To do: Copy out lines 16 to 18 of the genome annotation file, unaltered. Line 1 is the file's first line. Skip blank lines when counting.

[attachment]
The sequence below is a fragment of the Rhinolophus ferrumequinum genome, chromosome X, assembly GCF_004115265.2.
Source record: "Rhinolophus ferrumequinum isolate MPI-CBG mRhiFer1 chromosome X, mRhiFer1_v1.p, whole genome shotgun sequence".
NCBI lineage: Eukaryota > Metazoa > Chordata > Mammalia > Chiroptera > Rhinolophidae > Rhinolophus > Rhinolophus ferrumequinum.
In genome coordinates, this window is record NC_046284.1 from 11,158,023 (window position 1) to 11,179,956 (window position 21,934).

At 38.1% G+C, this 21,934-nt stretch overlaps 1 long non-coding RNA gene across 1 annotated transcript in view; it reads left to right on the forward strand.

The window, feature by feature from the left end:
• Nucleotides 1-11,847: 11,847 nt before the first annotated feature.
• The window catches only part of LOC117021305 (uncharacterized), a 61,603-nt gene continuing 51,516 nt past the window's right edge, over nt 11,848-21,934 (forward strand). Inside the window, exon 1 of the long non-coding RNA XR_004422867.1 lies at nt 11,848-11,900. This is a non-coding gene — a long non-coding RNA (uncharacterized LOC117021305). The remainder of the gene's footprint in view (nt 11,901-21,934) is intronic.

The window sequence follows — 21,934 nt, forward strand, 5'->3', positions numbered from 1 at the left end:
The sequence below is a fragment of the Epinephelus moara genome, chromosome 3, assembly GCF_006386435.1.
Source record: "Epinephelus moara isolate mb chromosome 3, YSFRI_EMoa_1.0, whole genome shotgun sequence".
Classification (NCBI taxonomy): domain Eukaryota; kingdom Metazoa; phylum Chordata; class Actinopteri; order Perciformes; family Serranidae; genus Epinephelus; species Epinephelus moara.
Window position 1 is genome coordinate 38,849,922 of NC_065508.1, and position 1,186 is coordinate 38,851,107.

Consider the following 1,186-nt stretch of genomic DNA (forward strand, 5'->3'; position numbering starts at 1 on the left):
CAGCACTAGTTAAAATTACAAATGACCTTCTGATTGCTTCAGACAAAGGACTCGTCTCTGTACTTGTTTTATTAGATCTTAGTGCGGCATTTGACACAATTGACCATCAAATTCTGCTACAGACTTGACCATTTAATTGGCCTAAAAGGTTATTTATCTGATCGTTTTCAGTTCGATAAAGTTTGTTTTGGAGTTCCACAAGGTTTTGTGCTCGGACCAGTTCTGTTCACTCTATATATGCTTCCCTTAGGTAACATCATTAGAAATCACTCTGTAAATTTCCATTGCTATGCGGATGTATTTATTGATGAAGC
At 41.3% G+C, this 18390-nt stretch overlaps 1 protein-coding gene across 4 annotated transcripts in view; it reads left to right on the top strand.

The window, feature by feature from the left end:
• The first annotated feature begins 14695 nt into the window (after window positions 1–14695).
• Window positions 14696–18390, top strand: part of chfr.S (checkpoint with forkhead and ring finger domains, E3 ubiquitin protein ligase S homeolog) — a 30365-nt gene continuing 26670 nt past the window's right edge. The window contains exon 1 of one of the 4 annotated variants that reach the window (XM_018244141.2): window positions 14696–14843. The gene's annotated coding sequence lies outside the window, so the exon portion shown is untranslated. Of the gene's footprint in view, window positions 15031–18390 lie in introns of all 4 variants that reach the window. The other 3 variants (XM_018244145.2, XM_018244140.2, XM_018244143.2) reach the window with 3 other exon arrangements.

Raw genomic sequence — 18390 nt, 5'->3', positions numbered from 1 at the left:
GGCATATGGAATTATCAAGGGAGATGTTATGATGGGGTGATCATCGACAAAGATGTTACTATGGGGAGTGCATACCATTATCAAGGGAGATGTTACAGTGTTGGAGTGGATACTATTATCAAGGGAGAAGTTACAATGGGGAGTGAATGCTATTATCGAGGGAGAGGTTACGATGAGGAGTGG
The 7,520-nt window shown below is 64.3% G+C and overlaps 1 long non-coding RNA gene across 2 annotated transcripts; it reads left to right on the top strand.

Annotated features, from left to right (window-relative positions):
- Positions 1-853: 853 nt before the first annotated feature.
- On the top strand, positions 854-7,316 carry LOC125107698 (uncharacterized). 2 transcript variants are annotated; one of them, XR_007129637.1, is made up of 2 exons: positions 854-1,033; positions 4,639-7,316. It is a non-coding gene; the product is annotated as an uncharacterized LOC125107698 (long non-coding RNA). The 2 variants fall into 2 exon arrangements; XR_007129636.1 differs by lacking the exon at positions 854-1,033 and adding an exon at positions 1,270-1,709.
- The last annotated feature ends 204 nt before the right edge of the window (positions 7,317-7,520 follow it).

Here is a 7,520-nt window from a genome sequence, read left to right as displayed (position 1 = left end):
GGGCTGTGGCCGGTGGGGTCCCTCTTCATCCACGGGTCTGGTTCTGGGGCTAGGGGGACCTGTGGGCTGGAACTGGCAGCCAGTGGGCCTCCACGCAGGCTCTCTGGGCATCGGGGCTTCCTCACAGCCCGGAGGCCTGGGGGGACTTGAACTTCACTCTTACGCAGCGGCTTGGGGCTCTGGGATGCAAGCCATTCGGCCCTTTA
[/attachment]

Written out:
At 41.3% G+C, this 18390-nt stretch overlaps 1 protein-coding gene across 4 annotated transcripts in view; it reads left to right on the top strand.

The window, feature by feature from the left end:
• The first annotated feature begins 14695 nt into the window (after window positions 1–14695).